Owner Bronia Sultanik filed curative amendment proceedings under the Pennsylvania Municipalities Planning Code (MPC)*fn1 with Worcester Township, Montgomery County, concerning a 204.5 acre tract on Morris Road, zoned AGR-Agricultural. The proposal called for (1) 1,022 dwelling units in twin-home residences on 192.5 of the acres, at a density of 5.3 units per acre, and (2) a related shopping center of 82,900 square feet on the remaining 12 acres. The landowner claimed that the township's ordinance unlawfully excluded twin homes and shopping centers.
[ 88 Pa. Commw. Page 217]
The proceedings before the Board of Supervisors, the township governing body, filed in December, 1977, did not conclude until October, 1981, partly because of intervening litigation; however, the board's curative amendment hearings stretched over more than 33 months, in part because the supervisors limited the conducting of hearings to not more than two hours per month.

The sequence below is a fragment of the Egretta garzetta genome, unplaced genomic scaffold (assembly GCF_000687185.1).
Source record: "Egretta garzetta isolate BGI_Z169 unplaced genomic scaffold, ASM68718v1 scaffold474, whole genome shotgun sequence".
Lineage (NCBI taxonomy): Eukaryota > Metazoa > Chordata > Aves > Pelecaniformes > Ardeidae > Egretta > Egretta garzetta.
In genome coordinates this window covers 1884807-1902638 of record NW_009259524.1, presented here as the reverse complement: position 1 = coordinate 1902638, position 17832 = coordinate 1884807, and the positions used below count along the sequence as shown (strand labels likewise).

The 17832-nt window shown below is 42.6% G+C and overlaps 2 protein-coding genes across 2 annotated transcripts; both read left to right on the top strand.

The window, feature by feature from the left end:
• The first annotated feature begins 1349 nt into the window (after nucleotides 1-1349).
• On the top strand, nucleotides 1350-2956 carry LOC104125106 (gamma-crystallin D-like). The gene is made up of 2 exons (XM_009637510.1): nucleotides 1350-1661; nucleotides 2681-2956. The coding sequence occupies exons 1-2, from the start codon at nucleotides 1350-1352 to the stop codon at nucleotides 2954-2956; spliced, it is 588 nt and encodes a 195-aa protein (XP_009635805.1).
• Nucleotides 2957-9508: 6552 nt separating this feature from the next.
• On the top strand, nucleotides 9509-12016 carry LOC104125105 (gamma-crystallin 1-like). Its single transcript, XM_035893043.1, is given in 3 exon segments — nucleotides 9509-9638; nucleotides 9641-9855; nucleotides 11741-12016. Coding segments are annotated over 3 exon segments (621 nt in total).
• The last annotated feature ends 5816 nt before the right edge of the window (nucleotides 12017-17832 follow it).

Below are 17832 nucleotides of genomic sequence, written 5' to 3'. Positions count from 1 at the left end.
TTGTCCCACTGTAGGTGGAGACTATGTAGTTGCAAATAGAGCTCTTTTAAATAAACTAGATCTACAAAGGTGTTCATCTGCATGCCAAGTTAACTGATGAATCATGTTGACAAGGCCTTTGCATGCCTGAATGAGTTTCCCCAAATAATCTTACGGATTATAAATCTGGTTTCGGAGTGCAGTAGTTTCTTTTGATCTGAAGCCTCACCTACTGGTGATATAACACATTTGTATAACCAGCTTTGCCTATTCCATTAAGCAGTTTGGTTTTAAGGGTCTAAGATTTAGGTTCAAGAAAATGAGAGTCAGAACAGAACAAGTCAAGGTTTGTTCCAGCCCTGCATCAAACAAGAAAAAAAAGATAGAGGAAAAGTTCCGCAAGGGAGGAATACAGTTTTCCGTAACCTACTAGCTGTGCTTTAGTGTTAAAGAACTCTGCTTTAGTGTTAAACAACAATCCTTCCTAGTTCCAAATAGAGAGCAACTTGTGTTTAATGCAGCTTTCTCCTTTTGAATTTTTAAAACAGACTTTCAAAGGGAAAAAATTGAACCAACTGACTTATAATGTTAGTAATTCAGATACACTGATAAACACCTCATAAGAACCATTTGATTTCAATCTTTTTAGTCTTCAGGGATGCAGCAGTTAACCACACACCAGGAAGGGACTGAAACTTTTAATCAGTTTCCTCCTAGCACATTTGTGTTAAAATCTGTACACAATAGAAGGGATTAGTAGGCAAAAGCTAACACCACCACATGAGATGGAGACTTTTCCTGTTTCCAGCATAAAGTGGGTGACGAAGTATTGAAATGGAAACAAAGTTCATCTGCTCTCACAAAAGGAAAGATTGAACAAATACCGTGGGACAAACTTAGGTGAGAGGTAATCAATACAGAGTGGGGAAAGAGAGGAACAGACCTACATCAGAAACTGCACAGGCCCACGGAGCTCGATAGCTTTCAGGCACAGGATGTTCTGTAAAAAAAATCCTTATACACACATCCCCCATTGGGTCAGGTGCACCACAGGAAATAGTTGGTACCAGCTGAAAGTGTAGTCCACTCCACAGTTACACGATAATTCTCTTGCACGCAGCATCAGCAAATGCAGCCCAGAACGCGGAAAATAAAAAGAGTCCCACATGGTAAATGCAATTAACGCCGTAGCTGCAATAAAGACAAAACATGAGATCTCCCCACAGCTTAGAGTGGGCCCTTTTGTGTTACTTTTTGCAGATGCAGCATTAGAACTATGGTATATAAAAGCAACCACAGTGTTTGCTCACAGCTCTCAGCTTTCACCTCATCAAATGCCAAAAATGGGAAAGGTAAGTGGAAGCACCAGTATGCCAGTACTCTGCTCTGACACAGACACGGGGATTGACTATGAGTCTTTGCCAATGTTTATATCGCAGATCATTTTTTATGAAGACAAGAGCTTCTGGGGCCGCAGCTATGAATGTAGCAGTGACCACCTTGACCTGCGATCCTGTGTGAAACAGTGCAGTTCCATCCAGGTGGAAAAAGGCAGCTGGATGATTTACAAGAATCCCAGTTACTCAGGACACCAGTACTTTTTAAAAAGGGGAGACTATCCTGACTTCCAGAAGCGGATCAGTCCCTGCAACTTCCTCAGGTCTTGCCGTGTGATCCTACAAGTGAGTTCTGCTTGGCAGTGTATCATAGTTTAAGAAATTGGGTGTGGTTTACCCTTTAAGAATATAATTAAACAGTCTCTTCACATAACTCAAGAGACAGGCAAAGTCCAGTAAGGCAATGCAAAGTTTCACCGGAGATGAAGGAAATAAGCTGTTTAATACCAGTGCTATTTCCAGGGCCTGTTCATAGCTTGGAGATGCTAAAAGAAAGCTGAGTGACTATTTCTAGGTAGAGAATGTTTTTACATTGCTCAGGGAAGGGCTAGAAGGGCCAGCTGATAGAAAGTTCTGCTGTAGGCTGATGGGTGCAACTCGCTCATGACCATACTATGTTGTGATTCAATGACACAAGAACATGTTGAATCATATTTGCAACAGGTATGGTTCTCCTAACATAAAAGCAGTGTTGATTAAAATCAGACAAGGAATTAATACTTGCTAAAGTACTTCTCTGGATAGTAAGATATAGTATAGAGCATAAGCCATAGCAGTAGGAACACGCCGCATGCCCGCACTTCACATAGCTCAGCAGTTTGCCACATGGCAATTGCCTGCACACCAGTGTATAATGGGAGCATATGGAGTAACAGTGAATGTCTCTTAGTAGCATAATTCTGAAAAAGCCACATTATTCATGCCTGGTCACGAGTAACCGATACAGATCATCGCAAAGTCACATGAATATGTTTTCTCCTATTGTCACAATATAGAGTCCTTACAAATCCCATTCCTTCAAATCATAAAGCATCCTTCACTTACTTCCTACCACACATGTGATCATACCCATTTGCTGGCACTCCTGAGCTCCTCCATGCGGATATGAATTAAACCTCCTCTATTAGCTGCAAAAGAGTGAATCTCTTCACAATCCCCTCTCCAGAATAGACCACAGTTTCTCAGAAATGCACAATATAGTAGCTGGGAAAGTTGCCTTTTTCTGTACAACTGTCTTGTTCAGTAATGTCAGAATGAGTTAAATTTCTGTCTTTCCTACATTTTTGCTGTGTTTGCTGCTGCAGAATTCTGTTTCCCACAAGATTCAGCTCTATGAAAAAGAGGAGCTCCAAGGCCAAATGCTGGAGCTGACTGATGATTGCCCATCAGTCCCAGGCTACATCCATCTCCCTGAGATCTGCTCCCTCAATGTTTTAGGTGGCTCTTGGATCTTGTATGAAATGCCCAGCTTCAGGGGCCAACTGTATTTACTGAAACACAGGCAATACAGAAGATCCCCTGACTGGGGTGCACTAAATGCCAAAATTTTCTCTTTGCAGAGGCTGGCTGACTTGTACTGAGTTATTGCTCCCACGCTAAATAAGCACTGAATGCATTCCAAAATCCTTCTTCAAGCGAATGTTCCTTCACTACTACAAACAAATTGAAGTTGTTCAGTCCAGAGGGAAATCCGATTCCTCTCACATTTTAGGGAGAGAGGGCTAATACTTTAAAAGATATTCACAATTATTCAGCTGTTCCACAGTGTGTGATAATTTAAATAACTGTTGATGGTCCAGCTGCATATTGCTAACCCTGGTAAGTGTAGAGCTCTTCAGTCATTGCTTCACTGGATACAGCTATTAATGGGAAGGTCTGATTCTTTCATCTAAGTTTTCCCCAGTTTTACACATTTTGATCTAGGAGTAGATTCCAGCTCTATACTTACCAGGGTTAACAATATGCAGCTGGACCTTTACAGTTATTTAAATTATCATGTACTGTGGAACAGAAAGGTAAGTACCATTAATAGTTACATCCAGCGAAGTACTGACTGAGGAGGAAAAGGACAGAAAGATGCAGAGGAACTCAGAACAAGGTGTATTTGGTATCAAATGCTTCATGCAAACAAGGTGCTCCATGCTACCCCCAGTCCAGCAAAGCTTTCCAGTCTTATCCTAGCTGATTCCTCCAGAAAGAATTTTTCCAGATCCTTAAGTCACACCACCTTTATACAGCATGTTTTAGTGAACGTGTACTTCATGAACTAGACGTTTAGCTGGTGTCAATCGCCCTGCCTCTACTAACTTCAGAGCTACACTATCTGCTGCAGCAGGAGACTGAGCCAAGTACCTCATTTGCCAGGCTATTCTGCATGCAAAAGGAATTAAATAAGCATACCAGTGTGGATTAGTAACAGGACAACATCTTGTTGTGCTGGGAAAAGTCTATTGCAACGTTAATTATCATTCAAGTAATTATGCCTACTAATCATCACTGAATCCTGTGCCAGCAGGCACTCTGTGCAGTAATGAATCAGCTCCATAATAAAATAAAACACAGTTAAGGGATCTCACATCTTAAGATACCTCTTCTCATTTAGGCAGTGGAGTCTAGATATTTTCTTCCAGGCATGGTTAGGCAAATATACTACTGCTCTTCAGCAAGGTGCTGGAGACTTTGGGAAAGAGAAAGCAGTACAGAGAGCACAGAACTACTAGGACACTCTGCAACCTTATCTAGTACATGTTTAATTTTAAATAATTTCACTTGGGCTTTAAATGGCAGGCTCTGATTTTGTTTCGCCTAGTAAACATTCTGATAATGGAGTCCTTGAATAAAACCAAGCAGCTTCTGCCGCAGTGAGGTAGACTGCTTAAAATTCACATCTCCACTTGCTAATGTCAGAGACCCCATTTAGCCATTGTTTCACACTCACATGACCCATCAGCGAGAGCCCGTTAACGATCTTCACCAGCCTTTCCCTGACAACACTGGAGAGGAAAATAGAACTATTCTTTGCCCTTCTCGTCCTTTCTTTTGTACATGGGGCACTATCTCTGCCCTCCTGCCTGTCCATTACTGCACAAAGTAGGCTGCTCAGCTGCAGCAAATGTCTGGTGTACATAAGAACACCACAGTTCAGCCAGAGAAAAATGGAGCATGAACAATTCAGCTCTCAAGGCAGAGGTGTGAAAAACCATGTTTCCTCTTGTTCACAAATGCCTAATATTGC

After the first hearing, in which Township Solicitor Philip Detweiler stated that he would present the township's case and also advise the board, Attorney Joseph Manko thereafter appeared to prosecute the township's adversary position in opposition to the landowner's challenge, while a member of his law firm, Franklin Spitzer, and later another member of the same law firm, Robert Boote, conducted the hearings and ruled upon objections to the evidence offered by their own partner as well as by the landowner's attorney, as shown by numerous specific rulings in the record.*fn2 Only at the last (thirty-third) hearing did the township replace Mr. Boote of Mr. Manko's law firm with another attorney, Robert Ryan, from a different law firm.